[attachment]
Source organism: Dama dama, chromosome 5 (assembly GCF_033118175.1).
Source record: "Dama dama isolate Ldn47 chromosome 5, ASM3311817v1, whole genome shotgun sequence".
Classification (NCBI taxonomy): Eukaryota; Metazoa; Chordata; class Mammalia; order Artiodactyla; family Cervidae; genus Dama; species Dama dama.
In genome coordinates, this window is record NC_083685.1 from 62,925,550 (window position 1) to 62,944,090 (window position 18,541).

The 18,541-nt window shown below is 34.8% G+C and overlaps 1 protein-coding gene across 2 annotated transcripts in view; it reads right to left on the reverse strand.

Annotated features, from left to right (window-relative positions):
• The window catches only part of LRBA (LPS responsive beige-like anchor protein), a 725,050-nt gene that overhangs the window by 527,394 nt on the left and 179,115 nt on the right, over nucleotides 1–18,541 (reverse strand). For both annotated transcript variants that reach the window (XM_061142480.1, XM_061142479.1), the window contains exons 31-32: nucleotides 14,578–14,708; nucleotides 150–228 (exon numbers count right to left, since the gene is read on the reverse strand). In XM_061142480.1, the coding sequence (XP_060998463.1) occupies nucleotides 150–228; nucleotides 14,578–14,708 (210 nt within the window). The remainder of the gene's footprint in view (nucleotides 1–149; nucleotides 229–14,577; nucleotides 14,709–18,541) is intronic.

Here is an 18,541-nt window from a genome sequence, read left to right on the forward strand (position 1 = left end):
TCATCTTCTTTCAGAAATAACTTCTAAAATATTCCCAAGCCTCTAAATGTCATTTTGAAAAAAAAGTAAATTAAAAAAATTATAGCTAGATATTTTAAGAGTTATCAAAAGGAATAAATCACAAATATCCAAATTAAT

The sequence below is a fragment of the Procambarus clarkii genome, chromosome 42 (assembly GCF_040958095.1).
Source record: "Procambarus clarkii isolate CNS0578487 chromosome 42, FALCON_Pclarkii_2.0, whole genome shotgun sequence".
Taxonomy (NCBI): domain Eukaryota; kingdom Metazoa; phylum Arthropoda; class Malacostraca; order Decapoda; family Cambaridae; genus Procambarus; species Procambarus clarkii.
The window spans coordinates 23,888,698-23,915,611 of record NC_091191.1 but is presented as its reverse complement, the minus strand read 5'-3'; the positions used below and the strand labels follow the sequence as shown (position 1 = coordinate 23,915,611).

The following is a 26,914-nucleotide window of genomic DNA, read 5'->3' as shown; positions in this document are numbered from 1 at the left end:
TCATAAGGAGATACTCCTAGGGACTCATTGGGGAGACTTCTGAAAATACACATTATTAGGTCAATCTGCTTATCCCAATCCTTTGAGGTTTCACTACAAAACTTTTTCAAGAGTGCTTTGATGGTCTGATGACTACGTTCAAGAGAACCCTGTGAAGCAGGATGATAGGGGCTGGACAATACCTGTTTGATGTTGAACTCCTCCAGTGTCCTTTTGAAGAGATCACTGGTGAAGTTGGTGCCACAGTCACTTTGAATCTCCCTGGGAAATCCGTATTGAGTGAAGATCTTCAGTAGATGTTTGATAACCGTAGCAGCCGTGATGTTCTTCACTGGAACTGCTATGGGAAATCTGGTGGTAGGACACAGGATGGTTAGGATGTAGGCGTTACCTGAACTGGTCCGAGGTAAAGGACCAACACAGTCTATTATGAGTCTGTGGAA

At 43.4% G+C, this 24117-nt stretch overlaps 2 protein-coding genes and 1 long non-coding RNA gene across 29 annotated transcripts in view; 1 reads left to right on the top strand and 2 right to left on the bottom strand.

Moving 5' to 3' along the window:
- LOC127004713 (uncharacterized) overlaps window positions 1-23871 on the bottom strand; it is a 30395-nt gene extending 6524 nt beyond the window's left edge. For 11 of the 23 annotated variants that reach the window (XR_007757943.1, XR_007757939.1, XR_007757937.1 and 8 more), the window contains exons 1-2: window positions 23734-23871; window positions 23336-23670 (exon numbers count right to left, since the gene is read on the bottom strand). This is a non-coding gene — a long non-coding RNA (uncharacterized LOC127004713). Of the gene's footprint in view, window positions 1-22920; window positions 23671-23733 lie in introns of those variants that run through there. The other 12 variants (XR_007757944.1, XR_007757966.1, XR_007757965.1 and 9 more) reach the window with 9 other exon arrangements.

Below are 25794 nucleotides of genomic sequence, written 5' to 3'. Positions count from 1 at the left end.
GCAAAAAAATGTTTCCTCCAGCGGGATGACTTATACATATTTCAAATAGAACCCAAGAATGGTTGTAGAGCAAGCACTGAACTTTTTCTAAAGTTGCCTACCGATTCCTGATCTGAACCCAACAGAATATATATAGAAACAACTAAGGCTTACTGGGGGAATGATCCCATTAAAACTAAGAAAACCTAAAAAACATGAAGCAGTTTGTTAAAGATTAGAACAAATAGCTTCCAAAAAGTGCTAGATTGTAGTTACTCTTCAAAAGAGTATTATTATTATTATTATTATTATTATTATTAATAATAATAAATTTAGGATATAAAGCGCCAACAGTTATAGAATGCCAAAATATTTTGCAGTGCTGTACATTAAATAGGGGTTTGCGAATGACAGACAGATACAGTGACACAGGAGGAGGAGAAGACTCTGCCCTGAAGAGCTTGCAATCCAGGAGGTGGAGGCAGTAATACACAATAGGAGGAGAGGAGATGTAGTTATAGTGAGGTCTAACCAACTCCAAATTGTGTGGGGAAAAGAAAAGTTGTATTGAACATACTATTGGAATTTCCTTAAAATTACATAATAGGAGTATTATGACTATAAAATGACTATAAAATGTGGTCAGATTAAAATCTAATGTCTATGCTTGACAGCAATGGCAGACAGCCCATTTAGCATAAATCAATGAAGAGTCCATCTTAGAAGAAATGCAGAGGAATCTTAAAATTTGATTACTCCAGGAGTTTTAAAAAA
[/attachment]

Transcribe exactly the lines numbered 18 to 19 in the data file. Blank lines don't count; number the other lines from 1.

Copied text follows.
- LOC127004713 (uncharacterized) overlaps window positions 1-23871 on the bottom strand; it is a 30395-nt gene extending 6524 nt beyond the window's left edge. For 11 of the 23 annotated variants that reach the window (XR_007757943.1, XR_007757939.1, XR_007757937.1 and 8 more), the window contains exons 1-2: window positions 23734-23871; window positions 23336-23670 (exon numbers count right to left, since the gene is read on the bottom strand). This is a non-coding gene — a long non-coding RNA (uncharacterized LOC127004713). Of the gene's footprint in view, window positions 1-22920; window positions 23671-23733 lie in introns of those variants that run through there. The other 12 variants (XR_007757944.1, XR_007757966.1, XR_007757965.1 and 9 more) reach the window with 9 other exon arrangements.

Below are 25794 nucleotides of genomic sequence, written 5' to 3'. Positions count from 1 at the left end.